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‘There Must Be Transparency In The Use Of Recovered Loot’

Ugolor

Ugolor

Nigerians in Benin City, the Edo State Capital yesterday urged the federal government to ensure accountability in the use of funds so far recovered by the federal government.

They believed that power remains a major challenge to Nigerians, stressing that part of the funds should be used to improve power supply.

According to Ben Ogbemudia: “The power sector should be the focus of government.

Another resident, Onaivi Jimoh said that government should focus on roads

“The previous government started several roads across the country and work has stopped in many and one is not sure if all have been captured in this year’s budget due to financial crunch.

“I think these monies being recovered by the Economic and Financial Crimes Commission (EFCC) and those coming from other countries should be channeled to the transport sector.”

In the same vein, a coalition of civil society groups both in Europe and Nigeria had in an open letter called for transparent use of the recovered loots.

The letter which was addressed to the Federal Ministry of Finance, Nigerian Ministry of Foreign Affairs, Attorney-General and Ministry of Justice, Nigeria Federal Department for Foreign Affairs Office for International public law (DDIP), Switzerland and The World Bank, the coalition lamented the diversion of previous recovered loots to other uses.
    They are particularly concerned on the planned repatriation of $321 million from the Swiss government.

“In the coming months, your authorities will agree on the terms for restitution from Switzerland of a sum of 321 million US dollars that was confiscated from Sani Abacha, the former Nigerian dictator, and his entourage. These funds are due to be returned following the abandonment of criminal proceedings, which had been ongoing until 2014 in Switzerland, against his son, who was suspected of having laundered funds misappropriated by his father. Through the application of a confidential agreement between the Nigerian authorities and the Abacha clan in 2014, Geneva’s judicial authorities agreed to halt these proceedings. In exchange, the Abacha clan accepted that the funds, which had been frozen in Luxembourg, should be returned to the Nigerian government. The agreement established that its usage should be monitored by the World Bank.

In 2005, Switzerland already returned hundreds of millions of francs to authorities in Abuja that had been seized from accounts belonging to the former Nigerian president and his clan. However, this restitution – the first of this scale for Swiss authorities – encountered complications. The sums returned were paid to the Nigerian government from the Bank for International Settlements so they could be allocated to projects of public interest. Under pressure from Swiss and Nigerian civil society organisations, the World Bank established a monitoring scheme, a posteriori, and recognised that it was impossible to know exactly how these funds had been used.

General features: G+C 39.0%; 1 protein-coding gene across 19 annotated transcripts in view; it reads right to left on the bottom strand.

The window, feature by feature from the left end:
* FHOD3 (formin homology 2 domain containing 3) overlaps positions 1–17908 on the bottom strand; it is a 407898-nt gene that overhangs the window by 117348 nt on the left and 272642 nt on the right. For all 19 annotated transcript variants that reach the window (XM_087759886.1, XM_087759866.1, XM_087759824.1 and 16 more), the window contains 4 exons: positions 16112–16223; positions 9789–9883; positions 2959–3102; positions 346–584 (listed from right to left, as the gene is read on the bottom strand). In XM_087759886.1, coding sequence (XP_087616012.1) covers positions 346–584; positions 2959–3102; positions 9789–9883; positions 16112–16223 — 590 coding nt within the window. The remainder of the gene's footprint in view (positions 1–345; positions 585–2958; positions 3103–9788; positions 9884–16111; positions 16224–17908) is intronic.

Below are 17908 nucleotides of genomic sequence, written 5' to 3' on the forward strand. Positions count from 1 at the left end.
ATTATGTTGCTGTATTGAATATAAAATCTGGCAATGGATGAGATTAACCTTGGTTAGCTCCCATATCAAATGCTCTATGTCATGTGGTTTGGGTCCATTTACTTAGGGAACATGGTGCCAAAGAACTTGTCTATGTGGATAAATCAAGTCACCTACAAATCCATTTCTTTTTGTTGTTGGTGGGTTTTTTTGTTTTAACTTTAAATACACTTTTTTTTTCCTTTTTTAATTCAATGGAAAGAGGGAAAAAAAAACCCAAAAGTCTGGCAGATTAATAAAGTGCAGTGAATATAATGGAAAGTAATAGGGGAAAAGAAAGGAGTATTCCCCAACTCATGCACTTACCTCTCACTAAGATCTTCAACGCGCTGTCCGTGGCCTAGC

In 2006, Swiss and Nigerian NGOs had criticised the fact that some of the funds returned to Nigeria had been allocated to development projects that had already been completed or didn’t exist. Then, in 2014, Liechtenstein returned 203 million dollars, which had been misappropriated by Sani Abacha and his clan to Nigeria. The press also revealed in February 2016 that these funds had been returned with a lack of suitable precautions. Intended to be used by Goodluck Jonathan’s government to purchase weapons to fight the terrorist group Boko Haram, they have apparently vanished without trace. In these circumstances, and in order to avoid history from repeating itself again, the signatory organisations wish to share their concerns relating to the terms established for the restitution of the 321 million francs held in Switzerland, such that: – In line with the principles recommended by the Swiss authorities, the funds returned must be allocated to improving the living conditions of the Nigerian population.



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